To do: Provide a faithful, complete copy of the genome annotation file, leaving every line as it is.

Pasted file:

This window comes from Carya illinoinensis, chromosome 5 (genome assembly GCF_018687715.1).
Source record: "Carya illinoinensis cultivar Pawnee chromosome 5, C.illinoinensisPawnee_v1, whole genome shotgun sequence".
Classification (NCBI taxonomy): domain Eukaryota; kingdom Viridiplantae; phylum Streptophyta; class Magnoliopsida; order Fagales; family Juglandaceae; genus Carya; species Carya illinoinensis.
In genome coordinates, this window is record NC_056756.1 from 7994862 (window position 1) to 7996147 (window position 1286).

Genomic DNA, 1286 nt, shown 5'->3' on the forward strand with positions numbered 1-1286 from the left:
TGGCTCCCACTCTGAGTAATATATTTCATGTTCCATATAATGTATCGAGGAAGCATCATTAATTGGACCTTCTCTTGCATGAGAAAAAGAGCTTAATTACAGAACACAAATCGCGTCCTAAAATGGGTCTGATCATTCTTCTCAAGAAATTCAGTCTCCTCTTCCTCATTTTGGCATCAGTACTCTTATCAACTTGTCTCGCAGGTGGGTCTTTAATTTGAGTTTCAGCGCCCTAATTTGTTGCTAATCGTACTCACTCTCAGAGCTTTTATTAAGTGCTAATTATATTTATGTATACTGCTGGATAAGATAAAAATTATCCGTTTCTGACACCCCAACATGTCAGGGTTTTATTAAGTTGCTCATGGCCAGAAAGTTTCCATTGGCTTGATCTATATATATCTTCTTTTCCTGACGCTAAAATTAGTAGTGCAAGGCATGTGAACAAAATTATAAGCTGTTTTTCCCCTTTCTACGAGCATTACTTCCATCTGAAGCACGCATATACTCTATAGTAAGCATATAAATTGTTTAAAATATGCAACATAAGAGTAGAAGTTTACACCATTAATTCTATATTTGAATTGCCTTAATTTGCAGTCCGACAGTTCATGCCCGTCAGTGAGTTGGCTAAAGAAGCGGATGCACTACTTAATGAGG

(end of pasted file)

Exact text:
This window comes from Carya illinoinensis, chromosome 5 (genome assembly GCF_018687715.1).
Source record: "Carya illinoinensis cultivar Pawnee chromosome 5, C.illinoinensisPawnee_v1, whole genome shotgun sequence".
Classification (NCBI taxonomy): domain Eukaryota; kingdom Viridiplantae; phylum Streptophyta; class Magnoliopsida; order Fagales; family Juglandaceae; genus Carya; species Carya illinoinensis.
In genome coordinates, this window is record NC_056756.1 from 7994862 (window position 1) to 7996147 (window position 1286).

Genomic DNA, 1286 nt, shown 5'->3' on the forward strand with positions numbered 1-1286 from the left:
TGGCTCCCACTCTGAGTAATATATTTCATGTTCCATATAATGTATCGAGGAAGCATCATTAATTGGACCTTCTCTTGCATGAGAAAAAGAGCTTAATTACAGAACACAAATCGCGTCCTAAAATGGGTCTGATCATTCTTCTCAAGAAATTCAGTCTCCTCTTCCTCATTTTGGCATCAGTACTCTTATCAACTTGTCTCGCAGGTGGGTCTTTAATTTGAGTTTCAGCGCCCTAATTTGTTGCTAATCGTACTCACTCTCAGAGCTTTTATTAAGTGCTAATTATATTTATGTATACTGCTGGATAAGATAAAAATTATCCGTTTCTGACACCCCAACATGTCAGGGTTTTATTAAGTTGCTCATGGCCAGAAAGTTTCCATTGGCTTGATCTATATATATCTTCTTTTCCTGACGCTAAAATTAGTAGTGCAAGGCATGTGAACAAAATTATAAGCTGTTTTTCCCCTTTCTACGAGCATTACTTCCATCTGAAGCACGCATATACTCTATAGTAAGCATATAAATTGTTTAAAATATGCAACATAAGAGTAGAAGTTTACACCATTAATTCTATATTTGAATTGCCTTAATTTGCAGTCCGACAGTTCATGCCCGTCAGTGAGTTGGCTAAAGAAGCGGATGCACTACTTAATGAGG